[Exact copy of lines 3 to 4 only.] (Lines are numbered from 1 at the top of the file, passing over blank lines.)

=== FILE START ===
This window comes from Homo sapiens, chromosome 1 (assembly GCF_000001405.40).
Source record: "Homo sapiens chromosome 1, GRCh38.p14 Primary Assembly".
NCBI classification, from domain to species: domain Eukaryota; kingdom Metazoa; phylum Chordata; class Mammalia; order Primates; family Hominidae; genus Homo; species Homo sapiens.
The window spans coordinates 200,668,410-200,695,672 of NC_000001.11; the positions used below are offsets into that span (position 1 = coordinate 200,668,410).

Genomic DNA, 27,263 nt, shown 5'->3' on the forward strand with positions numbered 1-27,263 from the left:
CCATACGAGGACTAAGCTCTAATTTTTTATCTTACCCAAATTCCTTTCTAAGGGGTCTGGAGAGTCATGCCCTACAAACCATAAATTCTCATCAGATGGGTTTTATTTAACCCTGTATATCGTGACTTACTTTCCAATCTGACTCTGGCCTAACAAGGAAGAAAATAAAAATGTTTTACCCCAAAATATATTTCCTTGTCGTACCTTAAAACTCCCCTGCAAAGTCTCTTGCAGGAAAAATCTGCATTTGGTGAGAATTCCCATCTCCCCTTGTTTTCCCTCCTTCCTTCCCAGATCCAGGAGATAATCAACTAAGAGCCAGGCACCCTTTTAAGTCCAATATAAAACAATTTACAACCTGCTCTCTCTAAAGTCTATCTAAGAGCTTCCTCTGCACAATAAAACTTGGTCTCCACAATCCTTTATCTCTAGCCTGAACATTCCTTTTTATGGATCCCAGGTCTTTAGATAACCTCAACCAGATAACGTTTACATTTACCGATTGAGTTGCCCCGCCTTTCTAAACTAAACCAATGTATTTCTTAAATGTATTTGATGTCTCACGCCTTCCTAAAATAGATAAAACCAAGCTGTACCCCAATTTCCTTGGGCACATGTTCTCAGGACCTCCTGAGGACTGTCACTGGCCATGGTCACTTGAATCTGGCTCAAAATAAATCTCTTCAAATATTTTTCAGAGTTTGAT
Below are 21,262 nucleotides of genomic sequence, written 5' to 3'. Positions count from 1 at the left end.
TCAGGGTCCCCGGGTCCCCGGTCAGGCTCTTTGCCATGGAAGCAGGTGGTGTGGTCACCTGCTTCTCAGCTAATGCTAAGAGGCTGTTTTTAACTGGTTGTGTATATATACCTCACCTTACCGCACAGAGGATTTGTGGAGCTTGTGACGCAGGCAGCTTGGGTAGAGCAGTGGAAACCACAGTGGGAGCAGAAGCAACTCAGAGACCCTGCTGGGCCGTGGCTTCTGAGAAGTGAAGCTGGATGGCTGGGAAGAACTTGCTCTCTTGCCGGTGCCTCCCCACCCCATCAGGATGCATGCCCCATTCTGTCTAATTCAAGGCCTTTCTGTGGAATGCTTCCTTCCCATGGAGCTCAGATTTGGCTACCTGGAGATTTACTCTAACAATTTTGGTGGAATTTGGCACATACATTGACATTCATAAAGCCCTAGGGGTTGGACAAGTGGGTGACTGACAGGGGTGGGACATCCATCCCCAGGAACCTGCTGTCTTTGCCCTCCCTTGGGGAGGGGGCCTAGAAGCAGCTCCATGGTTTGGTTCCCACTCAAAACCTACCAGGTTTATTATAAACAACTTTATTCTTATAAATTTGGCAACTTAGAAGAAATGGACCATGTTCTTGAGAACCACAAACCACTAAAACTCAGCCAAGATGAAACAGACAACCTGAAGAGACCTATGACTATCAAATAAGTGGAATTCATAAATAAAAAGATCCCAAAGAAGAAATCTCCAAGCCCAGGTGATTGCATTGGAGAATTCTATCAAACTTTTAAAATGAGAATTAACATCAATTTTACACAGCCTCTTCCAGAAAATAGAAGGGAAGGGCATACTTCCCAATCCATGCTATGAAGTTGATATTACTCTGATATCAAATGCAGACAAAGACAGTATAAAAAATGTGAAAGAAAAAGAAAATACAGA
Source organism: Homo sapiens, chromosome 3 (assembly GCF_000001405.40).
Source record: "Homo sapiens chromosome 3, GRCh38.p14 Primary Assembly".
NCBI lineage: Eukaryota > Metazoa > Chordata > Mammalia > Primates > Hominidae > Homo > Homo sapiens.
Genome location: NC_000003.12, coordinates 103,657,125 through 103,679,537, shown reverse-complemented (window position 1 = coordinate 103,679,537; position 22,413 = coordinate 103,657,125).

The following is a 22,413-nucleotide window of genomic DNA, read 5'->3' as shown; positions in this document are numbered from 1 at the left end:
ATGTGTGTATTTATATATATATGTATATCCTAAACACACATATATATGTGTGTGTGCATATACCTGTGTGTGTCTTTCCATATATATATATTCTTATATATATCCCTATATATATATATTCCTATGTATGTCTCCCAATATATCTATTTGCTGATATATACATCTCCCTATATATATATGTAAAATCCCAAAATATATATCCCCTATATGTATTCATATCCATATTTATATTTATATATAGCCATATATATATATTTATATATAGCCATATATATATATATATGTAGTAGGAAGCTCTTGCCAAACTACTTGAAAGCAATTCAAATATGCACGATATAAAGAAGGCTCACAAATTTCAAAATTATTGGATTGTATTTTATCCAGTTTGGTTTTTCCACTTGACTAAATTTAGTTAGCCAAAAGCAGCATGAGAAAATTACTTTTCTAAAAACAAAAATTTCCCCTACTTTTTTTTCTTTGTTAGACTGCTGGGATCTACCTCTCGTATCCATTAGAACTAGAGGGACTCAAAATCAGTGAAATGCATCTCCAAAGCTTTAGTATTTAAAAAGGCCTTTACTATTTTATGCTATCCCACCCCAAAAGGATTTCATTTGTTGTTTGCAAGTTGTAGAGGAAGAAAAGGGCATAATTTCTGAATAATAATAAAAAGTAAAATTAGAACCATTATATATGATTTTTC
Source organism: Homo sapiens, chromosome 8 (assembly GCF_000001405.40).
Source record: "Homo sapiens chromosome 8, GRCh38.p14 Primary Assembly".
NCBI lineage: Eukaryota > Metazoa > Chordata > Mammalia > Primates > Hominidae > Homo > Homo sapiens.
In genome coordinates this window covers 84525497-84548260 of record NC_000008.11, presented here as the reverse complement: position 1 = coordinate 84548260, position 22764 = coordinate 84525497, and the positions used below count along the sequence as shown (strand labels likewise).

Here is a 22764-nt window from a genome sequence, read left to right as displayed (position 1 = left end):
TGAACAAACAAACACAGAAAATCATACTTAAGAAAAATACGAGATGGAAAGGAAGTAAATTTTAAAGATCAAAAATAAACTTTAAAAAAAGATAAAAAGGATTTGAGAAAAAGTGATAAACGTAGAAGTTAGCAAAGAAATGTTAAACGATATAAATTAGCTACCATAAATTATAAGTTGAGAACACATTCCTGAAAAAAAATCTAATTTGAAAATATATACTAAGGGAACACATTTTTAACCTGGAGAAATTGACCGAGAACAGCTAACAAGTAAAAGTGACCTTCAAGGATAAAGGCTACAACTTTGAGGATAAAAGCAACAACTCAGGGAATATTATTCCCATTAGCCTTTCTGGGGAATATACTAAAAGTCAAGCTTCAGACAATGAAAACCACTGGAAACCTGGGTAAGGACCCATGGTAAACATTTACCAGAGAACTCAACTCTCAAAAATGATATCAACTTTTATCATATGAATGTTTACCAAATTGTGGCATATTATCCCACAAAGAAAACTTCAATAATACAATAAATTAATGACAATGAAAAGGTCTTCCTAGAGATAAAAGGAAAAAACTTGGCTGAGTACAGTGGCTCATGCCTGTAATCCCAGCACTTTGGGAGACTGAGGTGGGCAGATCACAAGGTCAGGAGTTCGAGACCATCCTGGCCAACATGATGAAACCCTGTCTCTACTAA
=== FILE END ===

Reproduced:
NCBI classification, from domain to species: domain Eukaryota; kingdom Metazoa; phylum Chordata; class Mammalia; order Primates; family Hominidae; genus Homo; species Homo sapiens.
The window spans coordinates 200,668,410-200,695,672 of NC_000001.11; the positions used below are offsets into that span (position 1 = coordinate 200,668,410).